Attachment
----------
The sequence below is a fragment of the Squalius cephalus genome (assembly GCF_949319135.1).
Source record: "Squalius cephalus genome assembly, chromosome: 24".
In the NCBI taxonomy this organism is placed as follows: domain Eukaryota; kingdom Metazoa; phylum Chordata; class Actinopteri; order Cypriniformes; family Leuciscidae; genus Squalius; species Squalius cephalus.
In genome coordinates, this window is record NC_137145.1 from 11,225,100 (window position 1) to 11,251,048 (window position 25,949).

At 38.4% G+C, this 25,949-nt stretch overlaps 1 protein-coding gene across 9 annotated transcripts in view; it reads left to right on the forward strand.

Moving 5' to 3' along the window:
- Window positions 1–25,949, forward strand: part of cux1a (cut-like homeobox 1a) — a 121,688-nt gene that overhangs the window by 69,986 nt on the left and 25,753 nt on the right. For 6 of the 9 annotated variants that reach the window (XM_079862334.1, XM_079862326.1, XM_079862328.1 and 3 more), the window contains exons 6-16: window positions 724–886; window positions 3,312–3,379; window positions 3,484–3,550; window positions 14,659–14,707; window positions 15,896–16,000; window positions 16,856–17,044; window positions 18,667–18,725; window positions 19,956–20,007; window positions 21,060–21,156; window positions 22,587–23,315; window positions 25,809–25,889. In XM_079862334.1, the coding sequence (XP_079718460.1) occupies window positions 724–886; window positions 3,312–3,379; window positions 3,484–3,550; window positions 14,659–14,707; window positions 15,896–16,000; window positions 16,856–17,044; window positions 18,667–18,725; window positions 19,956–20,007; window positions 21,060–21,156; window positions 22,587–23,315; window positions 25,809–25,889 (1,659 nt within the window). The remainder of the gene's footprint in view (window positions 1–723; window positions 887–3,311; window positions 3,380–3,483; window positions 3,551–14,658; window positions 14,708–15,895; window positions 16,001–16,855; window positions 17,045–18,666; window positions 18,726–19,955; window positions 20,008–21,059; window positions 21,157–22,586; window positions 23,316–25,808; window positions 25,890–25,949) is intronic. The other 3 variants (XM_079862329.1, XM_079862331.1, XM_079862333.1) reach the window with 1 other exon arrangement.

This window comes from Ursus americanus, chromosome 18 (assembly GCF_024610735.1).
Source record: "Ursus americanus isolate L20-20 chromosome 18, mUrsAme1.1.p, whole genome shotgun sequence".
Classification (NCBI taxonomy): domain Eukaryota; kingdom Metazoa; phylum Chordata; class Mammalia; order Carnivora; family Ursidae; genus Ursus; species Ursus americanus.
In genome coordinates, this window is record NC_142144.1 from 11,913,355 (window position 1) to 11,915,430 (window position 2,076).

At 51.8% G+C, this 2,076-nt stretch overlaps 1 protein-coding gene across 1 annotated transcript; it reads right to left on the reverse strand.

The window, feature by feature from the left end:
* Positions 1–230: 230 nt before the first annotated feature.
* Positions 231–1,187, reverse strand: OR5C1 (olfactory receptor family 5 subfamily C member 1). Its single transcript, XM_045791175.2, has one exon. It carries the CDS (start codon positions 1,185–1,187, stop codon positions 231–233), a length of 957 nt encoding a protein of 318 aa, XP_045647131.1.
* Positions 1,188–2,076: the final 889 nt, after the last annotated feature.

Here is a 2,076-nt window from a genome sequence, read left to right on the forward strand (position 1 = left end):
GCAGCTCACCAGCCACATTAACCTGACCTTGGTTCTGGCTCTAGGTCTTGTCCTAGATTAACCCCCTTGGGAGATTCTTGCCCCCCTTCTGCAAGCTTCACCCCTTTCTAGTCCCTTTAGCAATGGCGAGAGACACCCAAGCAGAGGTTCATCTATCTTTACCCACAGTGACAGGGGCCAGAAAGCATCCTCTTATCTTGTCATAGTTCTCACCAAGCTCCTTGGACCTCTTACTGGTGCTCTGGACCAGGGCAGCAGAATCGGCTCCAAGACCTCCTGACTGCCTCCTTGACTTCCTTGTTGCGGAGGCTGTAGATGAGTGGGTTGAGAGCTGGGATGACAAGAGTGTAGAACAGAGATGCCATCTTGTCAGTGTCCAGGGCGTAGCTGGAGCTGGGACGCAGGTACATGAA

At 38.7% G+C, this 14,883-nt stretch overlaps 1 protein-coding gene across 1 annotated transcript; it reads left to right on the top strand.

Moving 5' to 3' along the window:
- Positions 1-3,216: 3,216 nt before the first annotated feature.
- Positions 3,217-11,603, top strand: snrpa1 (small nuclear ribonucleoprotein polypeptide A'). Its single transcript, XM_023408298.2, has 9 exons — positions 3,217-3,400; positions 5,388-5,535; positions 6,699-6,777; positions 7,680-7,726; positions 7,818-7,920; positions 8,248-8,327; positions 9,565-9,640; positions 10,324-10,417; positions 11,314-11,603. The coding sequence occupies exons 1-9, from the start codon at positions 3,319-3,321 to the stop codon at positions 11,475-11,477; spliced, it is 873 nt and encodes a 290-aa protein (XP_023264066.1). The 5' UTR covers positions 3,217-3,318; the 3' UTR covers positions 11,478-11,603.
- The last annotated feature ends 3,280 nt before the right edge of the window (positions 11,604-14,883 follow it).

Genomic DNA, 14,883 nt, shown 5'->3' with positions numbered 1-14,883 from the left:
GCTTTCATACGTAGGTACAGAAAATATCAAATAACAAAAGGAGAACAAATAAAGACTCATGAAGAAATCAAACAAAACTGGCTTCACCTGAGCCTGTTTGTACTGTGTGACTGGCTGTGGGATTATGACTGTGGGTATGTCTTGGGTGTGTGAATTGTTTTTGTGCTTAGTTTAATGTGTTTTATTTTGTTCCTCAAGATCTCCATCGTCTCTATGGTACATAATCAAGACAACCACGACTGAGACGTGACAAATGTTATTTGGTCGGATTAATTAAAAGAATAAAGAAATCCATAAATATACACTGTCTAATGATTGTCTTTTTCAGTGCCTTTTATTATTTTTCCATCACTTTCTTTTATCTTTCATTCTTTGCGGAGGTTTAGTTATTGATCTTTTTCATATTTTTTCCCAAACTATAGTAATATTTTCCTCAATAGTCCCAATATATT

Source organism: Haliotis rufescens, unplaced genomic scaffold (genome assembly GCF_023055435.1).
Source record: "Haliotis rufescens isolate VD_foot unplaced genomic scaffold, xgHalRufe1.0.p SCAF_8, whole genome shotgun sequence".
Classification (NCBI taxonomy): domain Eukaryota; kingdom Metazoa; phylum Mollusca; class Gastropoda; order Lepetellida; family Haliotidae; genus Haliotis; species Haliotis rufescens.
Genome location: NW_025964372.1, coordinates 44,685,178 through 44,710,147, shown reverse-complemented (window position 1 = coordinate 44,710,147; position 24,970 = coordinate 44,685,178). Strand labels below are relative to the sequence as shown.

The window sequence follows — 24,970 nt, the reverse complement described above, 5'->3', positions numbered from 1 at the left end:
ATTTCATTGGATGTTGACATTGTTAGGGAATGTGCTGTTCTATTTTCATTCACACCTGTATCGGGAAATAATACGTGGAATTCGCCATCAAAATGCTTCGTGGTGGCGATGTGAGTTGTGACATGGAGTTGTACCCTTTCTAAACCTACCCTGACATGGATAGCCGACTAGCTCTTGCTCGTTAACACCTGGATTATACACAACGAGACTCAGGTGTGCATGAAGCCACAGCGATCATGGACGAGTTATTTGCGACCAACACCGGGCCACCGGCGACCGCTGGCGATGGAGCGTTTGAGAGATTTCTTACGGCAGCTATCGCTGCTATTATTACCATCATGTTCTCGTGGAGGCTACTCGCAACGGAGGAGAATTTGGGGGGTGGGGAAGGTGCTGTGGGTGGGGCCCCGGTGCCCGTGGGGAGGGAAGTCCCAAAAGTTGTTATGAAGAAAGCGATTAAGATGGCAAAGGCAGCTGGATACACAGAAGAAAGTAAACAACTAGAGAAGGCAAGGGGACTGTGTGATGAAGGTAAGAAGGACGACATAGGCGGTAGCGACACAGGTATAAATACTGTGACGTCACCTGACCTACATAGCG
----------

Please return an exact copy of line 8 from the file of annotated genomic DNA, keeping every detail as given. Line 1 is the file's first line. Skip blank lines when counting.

This window comes from Ursus americanus, chromosome 18 (assembly GCF_024610735.1).